With the cost of some lifesaving cancer drugs exceeding $100,000 a year, more than 100 influential cancer specialists from around the world have taken the unusual step of banding together in hopes of persuading some leading pharmaceutical companies to bring prices down.
Prices for cancer drugs have been part of the debate over health care costs for several years — and recently led to a public protest from doctors at a major cancer center in New York. But the decision by so many specialists, from more than 15 countries on five continents, to join the effort is a sign that doctors, who are on the front lines of caring for patients, are now taking a more active role in resisting high prices. In this case, some of the specialists even include researchers with close ties to the pharmaceutical industry.
The doctors and researchers, who specialize in the potentially deadly blood cancer known as chronic myeloid leukemia, contend in a commentary published online by a medical journal Thursday that the prices of drugs used to treat that disease are astronomical, unsustainable and perhaps even immoral.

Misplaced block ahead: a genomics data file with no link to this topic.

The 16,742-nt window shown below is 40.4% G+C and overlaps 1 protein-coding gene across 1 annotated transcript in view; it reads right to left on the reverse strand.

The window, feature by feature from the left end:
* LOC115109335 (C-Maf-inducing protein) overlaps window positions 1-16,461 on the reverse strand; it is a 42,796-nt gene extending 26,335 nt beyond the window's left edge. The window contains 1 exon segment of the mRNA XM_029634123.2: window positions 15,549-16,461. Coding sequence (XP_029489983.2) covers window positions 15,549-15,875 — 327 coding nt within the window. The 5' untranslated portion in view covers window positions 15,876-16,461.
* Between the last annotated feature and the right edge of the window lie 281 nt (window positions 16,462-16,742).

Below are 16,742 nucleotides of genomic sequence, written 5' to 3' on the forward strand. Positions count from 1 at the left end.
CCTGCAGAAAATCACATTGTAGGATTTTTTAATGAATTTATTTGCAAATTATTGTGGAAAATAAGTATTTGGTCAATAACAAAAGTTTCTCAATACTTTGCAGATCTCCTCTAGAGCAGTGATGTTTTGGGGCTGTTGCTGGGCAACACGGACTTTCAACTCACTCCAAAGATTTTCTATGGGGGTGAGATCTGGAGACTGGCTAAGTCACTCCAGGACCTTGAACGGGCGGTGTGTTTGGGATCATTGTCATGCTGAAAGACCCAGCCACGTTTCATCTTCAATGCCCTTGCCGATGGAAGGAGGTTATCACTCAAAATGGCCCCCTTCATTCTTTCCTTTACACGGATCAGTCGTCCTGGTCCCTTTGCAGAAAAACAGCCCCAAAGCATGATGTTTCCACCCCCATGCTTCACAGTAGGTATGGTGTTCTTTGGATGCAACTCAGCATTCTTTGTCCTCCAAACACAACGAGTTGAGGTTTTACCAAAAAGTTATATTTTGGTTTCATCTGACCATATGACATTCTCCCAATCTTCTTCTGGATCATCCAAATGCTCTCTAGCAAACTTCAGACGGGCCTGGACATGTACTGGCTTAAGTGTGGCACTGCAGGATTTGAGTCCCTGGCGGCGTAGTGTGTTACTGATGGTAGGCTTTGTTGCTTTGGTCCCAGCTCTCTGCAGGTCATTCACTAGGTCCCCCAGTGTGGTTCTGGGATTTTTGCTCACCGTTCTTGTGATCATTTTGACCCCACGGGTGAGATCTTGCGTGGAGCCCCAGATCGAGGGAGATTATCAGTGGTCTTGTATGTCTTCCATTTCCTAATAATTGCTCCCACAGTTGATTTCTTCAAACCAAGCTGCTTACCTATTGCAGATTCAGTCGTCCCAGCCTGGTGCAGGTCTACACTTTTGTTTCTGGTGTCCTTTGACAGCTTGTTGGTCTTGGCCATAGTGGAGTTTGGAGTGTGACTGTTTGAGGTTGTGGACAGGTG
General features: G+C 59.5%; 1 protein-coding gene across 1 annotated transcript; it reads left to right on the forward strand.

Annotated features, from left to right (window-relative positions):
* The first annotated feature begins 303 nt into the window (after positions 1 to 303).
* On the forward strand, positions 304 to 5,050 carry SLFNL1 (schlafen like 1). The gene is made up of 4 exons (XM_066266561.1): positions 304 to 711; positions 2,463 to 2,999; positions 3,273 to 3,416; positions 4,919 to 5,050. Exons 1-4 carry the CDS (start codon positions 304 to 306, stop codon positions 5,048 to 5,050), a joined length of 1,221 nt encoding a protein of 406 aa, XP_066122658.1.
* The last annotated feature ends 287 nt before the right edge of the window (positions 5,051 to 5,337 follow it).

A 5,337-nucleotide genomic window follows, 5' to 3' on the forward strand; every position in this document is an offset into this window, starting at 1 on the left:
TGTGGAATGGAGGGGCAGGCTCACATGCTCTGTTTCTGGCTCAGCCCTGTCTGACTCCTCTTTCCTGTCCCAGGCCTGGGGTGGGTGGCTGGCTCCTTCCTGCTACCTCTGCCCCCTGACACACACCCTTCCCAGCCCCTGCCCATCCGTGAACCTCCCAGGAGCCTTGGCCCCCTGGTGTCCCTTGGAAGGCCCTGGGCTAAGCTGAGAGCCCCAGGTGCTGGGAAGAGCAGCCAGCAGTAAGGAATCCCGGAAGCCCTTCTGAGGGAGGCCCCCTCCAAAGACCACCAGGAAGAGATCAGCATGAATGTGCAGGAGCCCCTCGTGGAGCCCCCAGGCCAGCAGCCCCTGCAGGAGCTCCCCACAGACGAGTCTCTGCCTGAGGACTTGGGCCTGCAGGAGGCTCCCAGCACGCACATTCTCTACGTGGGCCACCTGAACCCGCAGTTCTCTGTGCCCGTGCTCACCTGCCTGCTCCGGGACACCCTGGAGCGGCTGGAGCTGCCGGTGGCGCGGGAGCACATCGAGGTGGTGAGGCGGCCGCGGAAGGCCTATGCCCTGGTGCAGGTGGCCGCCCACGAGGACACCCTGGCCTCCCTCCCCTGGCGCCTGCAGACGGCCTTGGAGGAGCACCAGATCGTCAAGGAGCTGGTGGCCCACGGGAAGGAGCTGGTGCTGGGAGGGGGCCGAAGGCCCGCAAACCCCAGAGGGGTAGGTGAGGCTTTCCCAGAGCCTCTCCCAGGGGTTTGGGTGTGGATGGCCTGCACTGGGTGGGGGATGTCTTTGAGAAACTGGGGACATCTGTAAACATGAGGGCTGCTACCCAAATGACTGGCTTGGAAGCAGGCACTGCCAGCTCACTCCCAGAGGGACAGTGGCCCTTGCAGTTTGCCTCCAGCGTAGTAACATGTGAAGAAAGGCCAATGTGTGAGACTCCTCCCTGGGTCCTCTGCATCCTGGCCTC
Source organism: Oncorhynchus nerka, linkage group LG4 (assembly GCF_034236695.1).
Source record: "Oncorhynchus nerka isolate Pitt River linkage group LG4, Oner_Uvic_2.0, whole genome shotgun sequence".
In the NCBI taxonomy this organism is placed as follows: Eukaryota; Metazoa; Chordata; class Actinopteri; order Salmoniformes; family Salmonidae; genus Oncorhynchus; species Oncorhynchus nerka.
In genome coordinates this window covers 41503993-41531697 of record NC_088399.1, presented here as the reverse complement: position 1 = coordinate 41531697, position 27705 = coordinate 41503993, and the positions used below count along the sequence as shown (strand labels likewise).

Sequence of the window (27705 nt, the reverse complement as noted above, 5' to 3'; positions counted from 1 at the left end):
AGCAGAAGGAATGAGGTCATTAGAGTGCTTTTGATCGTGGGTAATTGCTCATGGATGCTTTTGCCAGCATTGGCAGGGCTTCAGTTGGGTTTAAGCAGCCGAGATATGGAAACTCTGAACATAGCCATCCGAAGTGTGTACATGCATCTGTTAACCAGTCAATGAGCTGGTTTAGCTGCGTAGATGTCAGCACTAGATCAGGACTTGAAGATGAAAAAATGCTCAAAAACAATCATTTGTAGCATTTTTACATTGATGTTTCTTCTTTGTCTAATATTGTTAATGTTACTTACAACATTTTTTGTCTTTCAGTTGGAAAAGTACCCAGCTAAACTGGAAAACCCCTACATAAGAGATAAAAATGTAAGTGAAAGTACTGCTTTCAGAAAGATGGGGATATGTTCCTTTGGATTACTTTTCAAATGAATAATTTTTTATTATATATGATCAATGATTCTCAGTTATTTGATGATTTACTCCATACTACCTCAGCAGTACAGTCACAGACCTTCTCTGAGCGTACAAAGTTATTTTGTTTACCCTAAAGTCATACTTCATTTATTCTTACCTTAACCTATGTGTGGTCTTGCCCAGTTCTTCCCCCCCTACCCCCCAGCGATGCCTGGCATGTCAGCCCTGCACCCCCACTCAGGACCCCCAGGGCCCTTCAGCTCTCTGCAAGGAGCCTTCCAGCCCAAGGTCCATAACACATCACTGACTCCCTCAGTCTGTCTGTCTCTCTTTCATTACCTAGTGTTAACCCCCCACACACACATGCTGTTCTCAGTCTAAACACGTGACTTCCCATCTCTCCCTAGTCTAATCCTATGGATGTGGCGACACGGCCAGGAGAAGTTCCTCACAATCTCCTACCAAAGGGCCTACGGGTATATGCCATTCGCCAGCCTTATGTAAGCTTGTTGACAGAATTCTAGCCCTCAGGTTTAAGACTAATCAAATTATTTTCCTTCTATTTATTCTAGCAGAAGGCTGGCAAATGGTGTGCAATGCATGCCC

They suggested that charging high prices for a medicine needed to keep someone alive is profiteering, akin to jacking up the prices of essential goods after a natural disaster.
“Advocating for lower drug prices is a necessity to save the lives of patients” who cannot afford the medicines, they wrote in Blood, the journal of the American Society of Hematology…
Some of the doctors who signed on to the commentary said they were inspired by physicians at the Memorial Sloan-Kettering Cancer Center in New York, who last fall refused to use a new colon cancer drug, Zaltrap, because it was twice as expensive as another drug without being better.
After those doctors publicized their objections in an Op-Ed articlein The New York Times, Sanofi, which markets Zaltrap, effectively cut the price in half…
Many of the roughly 120 doctors who were co-authors of the commentary — about 30 of whom are from the United States — work closely with pharmaceutical companies on research and clinical trials. They say they favor a healthy pharmaceutical industry, but think prices are much higher than they need to be to ensure that.
“If you are making $3 billion a year on Gleevec, could you get by with $2 billion?” Dr. Brian Druker, who is now director of the Knight Cancer Institute at Oregon Health and Science University, said in an interview. “When do you cross the line from essential profits to profiteering?”
Living here in the belly of the beast gives us no economic advantage. In truth, with a tame Congress, compliant political flunkies throughout the political infrastructure of the United States, it is Americans who are screwed to the wall with higher prices for necessary medication than in any other nation.